Over the past few weeks I’ve been pondering my past. More accurately, the past of my parents. Visiting with aunts who have a lot of stories to tell but are cautious in the telling, reading military records, looking at photos of family members. Photos that share when they were first meeting their future spouses and starting their families. Old black and white photos, posing in antique clothes with civil war guns or western wear, and color film from the 70’s and 80’s that does not survive as well as other processes yet hang on refrigerators, valued even in their fadedness.
Mayfield, Arkansas is just a spot in the road, its presence on the highway held by one old store that is no longer in business. Windows barred and doors locked, you can see through the bars piles of baby clothes and furniture, old display cases and rubbish strewn about. My memories of this spot in the road was of a center of activity, where one night we sat in a dark car, my mom and my siblings, waiting on something or someone. Sitting in the car in the dark, waiting, is so strongly entrenched in this spot that I have no doubt the memory belongs in front of this old store.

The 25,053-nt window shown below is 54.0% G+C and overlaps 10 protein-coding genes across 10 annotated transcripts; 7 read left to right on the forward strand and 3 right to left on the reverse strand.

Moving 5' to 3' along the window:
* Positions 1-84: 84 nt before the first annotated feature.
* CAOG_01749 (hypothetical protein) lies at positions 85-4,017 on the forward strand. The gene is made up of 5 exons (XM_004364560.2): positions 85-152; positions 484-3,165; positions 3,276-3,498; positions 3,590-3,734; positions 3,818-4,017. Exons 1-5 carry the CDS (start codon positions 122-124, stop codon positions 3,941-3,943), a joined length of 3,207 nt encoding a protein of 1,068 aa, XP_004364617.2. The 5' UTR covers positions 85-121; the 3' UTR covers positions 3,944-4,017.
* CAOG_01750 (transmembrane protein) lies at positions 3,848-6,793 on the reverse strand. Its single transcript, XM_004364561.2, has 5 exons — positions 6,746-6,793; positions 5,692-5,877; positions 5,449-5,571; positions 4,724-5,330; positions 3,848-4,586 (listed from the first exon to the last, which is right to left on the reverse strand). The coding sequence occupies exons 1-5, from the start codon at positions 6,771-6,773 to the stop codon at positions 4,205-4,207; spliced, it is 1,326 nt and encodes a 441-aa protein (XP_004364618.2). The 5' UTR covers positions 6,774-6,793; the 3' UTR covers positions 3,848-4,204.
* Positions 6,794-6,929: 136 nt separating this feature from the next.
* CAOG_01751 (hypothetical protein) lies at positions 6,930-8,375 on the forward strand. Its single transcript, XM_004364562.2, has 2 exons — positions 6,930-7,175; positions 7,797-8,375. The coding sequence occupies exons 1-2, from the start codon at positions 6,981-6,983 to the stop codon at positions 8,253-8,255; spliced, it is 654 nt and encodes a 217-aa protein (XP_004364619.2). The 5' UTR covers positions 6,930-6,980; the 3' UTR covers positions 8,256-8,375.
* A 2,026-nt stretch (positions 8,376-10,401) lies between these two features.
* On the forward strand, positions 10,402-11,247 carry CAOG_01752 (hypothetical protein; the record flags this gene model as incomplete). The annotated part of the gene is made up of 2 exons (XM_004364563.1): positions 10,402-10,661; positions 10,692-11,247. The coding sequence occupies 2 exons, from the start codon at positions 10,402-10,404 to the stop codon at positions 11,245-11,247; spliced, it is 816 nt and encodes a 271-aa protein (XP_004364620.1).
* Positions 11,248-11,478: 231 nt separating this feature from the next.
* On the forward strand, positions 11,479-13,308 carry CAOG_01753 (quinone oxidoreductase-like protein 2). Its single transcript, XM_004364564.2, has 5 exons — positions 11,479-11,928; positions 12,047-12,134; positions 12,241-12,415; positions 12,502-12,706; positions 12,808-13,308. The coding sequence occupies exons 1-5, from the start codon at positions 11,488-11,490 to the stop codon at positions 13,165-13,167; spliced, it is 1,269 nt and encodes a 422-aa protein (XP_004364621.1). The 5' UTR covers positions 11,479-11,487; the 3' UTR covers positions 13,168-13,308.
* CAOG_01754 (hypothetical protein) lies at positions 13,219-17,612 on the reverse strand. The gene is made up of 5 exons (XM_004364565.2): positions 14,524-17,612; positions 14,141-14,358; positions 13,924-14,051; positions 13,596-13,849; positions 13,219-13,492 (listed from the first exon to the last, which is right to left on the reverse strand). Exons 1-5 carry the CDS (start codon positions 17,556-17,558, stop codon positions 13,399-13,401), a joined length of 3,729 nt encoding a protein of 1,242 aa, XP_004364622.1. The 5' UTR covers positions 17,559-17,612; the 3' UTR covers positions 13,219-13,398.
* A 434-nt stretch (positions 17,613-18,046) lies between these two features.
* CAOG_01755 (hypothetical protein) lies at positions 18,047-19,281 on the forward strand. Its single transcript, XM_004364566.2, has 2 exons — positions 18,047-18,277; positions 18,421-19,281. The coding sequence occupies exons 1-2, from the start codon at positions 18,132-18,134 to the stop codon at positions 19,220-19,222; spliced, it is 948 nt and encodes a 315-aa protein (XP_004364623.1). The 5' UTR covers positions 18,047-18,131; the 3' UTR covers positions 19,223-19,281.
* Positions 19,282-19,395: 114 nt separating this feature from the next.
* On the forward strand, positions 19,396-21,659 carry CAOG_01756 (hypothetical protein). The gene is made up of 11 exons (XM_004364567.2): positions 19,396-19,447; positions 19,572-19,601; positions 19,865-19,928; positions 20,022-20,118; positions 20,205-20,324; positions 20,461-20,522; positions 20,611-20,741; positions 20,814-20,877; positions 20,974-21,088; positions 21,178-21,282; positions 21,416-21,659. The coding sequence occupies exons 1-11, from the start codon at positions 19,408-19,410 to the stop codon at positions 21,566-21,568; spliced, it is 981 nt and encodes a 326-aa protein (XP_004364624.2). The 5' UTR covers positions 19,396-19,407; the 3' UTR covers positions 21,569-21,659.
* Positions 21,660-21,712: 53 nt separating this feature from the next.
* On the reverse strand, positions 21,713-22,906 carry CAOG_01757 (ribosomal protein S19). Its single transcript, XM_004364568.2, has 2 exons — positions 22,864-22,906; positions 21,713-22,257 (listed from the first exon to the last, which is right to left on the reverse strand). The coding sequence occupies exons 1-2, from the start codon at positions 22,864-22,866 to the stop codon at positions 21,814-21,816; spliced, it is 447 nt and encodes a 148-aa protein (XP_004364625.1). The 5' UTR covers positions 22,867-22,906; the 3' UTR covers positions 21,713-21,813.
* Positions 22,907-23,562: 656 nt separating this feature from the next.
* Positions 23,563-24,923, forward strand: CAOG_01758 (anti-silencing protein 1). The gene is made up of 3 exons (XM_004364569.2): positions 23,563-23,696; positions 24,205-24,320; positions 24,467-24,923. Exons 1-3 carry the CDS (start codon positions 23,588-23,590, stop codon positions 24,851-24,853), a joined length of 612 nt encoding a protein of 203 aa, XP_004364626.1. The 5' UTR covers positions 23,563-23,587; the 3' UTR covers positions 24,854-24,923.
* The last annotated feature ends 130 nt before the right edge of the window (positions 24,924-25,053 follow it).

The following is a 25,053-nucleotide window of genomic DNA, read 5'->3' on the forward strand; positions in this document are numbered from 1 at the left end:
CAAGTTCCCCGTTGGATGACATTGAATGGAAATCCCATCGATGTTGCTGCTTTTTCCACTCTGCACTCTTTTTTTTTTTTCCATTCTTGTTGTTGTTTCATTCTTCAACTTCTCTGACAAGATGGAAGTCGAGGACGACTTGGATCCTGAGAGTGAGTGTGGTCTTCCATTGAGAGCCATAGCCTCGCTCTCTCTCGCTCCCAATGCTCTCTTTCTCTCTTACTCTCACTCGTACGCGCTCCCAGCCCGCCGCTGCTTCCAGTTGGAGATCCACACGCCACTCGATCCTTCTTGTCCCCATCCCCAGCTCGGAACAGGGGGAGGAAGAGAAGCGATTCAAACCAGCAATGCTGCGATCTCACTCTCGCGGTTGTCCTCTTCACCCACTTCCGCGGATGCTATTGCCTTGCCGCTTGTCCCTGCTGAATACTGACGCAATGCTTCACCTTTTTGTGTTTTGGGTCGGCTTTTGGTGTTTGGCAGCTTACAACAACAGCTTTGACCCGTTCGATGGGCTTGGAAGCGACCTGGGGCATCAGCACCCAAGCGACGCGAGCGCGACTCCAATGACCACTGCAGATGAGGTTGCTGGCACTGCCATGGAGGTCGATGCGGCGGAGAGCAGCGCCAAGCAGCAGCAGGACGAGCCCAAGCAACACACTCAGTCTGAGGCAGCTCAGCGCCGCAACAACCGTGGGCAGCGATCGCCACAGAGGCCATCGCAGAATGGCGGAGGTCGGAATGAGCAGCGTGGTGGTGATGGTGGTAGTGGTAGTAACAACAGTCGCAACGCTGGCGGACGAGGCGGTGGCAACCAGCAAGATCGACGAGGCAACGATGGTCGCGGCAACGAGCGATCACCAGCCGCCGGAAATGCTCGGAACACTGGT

Another memory as a toddler resides in this building, of being passed from one dancer to another at the community dance–the feel of rough coats and close up views of whiskers and earrings. Further research will possibly reveal where exactly this memory resides, in the old store or the community building, but it is strongly entrenched in this small community.
Off Archibald Yell in Fayetteville, just below the old courthouse, one road forks sharply to the left on a curve and another goes straight down the hill off of the curve. It is this road that holds so many memories of my time living in Fayetteville as a small child. An old white garage, almost to Watson Park on the left, catches my attention and I stop and look inside. Didn’t Dad work here or at least hang around with people who worked here? Even the pull-in spot off the road feels exactly the same, and the stair step facade sparks such a strong recollection I am sure he was connected somehow.
Old buildings, deserted, and others still in commission looking exactly the same as when I was a kid, bring me to a sudden stop when I discover them and the memories they hold flash across my mind. I’m never sure what to do with those moments so I photograph them. I find myself searching for those buildings, not yet revealed, but waiting just around the next corner. Memories of a past that shaped my future, behind me but still present, waiting to reveal the mystery of their barred windows, dusty sills and faded facades.